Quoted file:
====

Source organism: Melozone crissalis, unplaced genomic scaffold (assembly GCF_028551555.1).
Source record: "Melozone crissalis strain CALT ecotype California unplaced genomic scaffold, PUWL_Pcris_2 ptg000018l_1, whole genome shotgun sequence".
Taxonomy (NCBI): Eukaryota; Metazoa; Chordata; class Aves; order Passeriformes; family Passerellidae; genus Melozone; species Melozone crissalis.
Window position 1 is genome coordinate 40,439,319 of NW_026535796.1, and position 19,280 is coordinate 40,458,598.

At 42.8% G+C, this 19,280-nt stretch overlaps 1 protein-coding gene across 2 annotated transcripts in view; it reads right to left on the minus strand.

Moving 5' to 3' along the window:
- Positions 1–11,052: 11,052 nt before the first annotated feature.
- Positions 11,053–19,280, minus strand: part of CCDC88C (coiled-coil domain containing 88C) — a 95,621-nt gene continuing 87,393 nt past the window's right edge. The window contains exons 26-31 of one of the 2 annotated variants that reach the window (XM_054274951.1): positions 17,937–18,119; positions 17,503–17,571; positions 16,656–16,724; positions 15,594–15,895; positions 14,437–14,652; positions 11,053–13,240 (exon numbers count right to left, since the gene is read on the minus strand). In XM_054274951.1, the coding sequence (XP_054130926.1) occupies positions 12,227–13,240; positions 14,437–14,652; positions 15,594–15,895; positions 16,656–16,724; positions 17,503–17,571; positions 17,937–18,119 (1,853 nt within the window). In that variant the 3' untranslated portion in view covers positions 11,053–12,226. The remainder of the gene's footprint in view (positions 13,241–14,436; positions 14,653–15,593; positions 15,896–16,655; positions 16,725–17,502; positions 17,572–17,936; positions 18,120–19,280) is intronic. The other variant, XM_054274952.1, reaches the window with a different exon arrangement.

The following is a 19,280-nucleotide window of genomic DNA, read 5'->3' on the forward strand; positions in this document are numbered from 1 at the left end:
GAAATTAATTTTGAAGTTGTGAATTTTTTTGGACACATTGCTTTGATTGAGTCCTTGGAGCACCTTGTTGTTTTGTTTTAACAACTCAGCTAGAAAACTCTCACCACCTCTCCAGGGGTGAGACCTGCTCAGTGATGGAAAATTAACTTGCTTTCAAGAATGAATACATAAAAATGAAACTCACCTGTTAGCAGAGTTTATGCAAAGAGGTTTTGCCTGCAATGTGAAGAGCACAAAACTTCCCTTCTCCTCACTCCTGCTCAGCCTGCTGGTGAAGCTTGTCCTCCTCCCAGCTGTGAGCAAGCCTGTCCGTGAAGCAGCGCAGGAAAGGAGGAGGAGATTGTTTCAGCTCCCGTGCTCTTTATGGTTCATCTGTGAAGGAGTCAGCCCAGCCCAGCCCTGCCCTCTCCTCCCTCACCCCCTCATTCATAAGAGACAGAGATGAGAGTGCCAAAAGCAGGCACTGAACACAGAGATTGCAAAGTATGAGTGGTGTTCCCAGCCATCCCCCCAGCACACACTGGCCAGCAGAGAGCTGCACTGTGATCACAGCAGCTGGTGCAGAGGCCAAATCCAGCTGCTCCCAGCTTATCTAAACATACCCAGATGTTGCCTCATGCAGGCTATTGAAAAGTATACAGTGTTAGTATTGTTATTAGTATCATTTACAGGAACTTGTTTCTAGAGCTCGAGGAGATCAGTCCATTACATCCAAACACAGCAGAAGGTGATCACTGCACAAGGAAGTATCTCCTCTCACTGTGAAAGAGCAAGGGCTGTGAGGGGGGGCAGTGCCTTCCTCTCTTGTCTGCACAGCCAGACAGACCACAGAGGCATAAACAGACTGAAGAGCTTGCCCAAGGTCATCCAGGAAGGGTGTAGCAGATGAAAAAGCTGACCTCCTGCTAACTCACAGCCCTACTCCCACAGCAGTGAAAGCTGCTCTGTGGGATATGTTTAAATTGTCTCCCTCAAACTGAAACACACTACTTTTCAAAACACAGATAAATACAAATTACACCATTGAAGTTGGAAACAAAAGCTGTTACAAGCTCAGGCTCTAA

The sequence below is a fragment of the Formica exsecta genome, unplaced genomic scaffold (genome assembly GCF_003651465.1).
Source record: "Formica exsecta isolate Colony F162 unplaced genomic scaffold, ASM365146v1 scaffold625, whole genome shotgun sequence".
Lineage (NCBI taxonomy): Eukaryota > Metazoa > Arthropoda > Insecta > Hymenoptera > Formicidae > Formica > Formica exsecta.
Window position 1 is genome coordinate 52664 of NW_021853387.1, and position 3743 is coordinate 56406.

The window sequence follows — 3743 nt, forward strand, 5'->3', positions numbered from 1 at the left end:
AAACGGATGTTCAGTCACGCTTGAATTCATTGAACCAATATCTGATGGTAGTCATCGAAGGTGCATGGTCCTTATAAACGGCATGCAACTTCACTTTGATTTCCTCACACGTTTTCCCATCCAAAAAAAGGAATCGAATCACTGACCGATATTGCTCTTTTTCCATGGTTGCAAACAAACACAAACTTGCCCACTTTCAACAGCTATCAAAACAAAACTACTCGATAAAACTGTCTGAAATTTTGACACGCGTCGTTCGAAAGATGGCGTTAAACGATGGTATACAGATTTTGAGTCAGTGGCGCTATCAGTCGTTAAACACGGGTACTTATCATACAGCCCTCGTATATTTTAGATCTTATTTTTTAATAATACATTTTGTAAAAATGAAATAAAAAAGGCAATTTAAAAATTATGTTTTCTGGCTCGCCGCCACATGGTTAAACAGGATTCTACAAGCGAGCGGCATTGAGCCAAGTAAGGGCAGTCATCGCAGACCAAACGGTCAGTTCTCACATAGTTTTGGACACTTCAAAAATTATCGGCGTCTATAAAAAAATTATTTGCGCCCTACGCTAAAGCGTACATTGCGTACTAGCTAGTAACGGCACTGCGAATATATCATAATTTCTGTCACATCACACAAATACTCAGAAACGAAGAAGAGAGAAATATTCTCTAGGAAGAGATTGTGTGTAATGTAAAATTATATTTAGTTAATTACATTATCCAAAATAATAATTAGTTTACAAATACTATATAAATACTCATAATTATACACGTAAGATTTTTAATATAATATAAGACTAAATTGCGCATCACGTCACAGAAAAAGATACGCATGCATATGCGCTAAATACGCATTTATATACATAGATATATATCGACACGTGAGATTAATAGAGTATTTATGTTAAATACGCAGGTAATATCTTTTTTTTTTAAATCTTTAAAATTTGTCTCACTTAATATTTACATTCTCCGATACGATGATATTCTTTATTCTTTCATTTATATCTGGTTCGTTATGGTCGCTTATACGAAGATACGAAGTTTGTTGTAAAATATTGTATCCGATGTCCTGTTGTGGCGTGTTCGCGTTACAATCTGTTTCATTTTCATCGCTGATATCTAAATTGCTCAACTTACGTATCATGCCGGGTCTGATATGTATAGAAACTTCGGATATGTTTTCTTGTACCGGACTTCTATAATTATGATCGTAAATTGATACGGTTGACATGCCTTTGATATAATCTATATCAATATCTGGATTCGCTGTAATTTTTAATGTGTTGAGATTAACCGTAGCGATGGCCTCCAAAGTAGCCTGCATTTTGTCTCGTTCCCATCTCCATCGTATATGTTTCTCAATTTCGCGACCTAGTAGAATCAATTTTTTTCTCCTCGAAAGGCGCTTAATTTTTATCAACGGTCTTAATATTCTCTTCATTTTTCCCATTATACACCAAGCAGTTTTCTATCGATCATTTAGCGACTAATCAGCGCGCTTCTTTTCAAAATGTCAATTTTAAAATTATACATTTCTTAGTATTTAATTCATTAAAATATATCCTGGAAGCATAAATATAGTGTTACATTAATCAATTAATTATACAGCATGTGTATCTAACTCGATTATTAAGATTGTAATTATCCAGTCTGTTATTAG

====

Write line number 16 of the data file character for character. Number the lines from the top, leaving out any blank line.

AAACGGATGTTCAGTCACGCTTGAATTCATTGAACCAATATCTGATGGTAGTCATCGAAGGTGCATGGTCCTTATAAACGGCATGCAACTTCACTTTGATTTCCTCACACGTTTTCCCATCCAAAAAAAGGAATCGAATCACTGACCGATATTGCTCTTTTTCCATGGTTGCAAACAAACACAAACTTGCCCACTTTCAACAGCTATCAAAACAAAACTACTCGATAAAACTGTCTGAAATTTTGACACGCGTCGTTCGAAAGATGGCGTTAAACGATGGTATACAGATTTTGAGTCAGTGGCGCTATCAGTCGTTAAACACGGGTACTTATCATACAGCCCTCGTATATTTTAGATCTTATTTTTTAATAATACATTTTGTAAAAATGAAATAAAAAAGGCAATTTAAAAATTATGTTTTCTGGCTCGCCGCCACATGGTTAAACAGGATTCTACAAGCGAGCGGCATTGAGCCAAGTAAGGGCAGTCATCGCAGACCAAACGGTCAGTTCTCACATAGTTTTGGACACTTCAAAAATTATCGGCGTCTATAAAAAAATTATTTGCGCCCTACGCTAAAGCGTACATTGCGTACTAGCTAGTAACGGCACTGCGAATATATCATAATTTCTGTCACATCACACAAATACTCAGAAACGAAGAAGAGAGAAATATTCTCTAGGAAGAGATTGTGTGTAATGTAAAATTATATTTAGTTAATTACATTATCCAAAATAATAATTAGTTTACAAATACTATATAAATACTCATAATTATACACGTAAGATTTTTAATATAATATAAGACTAAATTGCGCATCACGTCACAGAAAAAGATACGCATGCATATGCGCTAAATACGCATTTATATACATAGATATATATCGACACGTGAGATTAATAGAGTATTTATGTTAAATACGCAGGTAATATCTTTTTTTTTTAAATCTTTAAAATTTGTCTCACTTAATATTTACATTCTCCGATACGATGATATTCTTTATTCTTTCATTTATATCTGGTTCGTTATGGTCGCTTATACGAAGATACGAAGTTTGTTGTAAAATATTGTATCCGATGTCCTGTTGTGGCGTGTTCGCGTTACAATCTGTTTCATTTTCATCGCTGATATCTAAATTGCTCAACTTACGTATCATGCCGGGTCTGATATGTATAGAAACTTCGGATATGTTTTCTTGTACCGGACTTCTATAATTATGATCGTAAATTGATACGGTTGACATGCCTTTGATATAATCTATATCAATATCTGGATTCGCTGTAATTTTTAATGTGTTGAGATTAACCGTAGCGATGGCCTCCAAAGTAGCCTGCATTTTGTCTCGTTCCCATCTCCATCGTATATGTTTCTCAATTTCGCGACCTAGTAGAATCAATTTTTTTCTCCTCGAAAGGCGCTTAATTTTTATCAACGGTCTTAATATTCTCTTCATTTTTCCCATTATACACCAAGCAGTTTTCTATCGATCATTTAGCGACTAATCAGCGCGCTTCTTTTCAAAATGTCAATTTTAAAATTATACATTTCTTAGTATTTAATTCATTAAAATATATCCTGGAAGCATAAATATAGTGTTACATTAATCAATTAATTATACAGCATGTGTATCTAACTCGATTATTAAGATTGTAATTATCCAGTCTGTTATTAG